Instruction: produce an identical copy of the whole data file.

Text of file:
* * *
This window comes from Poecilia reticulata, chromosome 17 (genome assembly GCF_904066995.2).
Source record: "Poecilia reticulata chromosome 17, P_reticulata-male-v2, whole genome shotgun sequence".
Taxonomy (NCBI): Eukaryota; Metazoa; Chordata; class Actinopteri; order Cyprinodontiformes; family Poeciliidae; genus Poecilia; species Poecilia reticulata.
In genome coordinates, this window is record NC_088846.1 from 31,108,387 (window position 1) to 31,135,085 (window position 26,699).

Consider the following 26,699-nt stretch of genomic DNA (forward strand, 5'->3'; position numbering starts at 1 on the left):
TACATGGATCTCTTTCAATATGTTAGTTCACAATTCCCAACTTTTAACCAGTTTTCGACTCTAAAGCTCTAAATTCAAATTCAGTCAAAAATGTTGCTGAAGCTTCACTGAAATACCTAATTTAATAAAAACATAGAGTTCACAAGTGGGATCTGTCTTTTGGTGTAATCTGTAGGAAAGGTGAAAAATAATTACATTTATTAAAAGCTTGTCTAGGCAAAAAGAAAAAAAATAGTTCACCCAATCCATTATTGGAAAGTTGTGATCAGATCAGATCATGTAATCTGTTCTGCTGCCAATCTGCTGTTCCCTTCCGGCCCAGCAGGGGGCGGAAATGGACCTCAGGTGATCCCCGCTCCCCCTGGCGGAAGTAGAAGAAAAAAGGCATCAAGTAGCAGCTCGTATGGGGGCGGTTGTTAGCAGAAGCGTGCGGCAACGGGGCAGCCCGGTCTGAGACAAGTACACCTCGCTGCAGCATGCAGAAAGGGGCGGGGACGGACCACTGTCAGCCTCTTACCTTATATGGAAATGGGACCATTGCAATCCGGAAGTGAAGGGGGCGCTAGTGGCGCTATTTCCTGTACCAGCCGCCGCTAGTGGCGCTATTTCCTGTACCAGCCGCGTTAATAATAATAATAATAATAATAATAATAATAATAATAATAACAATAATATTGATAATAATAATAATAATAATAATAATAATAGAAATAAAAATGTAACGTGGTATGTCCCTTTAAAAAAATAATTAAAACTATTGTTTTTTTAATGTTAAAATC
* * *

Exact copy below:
This window comes from Poecilia reticulata, chromosome 17 (genome assembly GCF_904066995.2).
Source record: "Poecilia reticulata chromosome 17, P_reticulata-male-v2, whole genome shotgun sequence".
Taxonomy (NCBI): Eukaryota; Metazoa; Chordata; class Actinopteri; order Cyprinodontiformes; family Poeciliidae; genus Poecilia; species Poecilia reticulata.
In genome coordinates, this window is record NC_088846.1 from 31,108,387 (window position 1) to 31,135,085 (window position 26,699).

Consider the following 26,699-nt stretch of genomic DNA (forward strand, 5'->3'; position numbering starts at 1 on the left):
TACATGGATCTCTTTCAATATGTTAGTTCACAATTCCCAACTTTTAACCAGTTTTCGACTCTAAAGCTCTAAATTCAAATTCAGTCAAAAATGTTGCTGAAGCTTCACTGAAATACCTAATTTAATAAAAACATAGAGTTCACAAGTGGGATCTGTCTTTTGGTGTAATCTGTAGGAAAGGTGAAAAATAATTACATTTATTAAAAGCTTGTCTAGGCAAAAAGAAAAAAAATAGTTCACCCAATCCATTATTGGAAAGTTGTGATCAGATCAGATCATGTAATCTGTTCTGCTGCCAATCTGCTGTTCCCTTCCGGCCCAGCAGGGGGCGGAAATGGACCTCAGGTGATCCCCGCTCCCCCTGGCGGAAGTAGAAGAAAAAAGGCATCAAGTAGCAGCTCGTATGGGGGCGGTTGTTAGCAGAAGCGTGCGGCAACGGGGCAGCCCGGTCTGAGACAAGTACACCTCGCTGCAGCATGCAGAAAGGGGCGGGGACGGACCACTGTCAGCCTCTTACCTTATATGGAAATGGGACCATTGCAATCCGGAAGTGAAGGGGGCGCTAGTGGCGCTATTTCCTGTACCAGCCGCCGCTAGTGGCGCTATTTCCTGTACCAGCCGCGTTAATAATAATAATAATAATAATAATAATAATAATAATAATAACAATAATATTGATAATAATAATAATAATAATAATAATAATAGAAATAAAAATGTAACGTGGTATGTCCCTTTAAAAAAATAATTAAAACTATTGTTTTTTTAATGTTAAAATC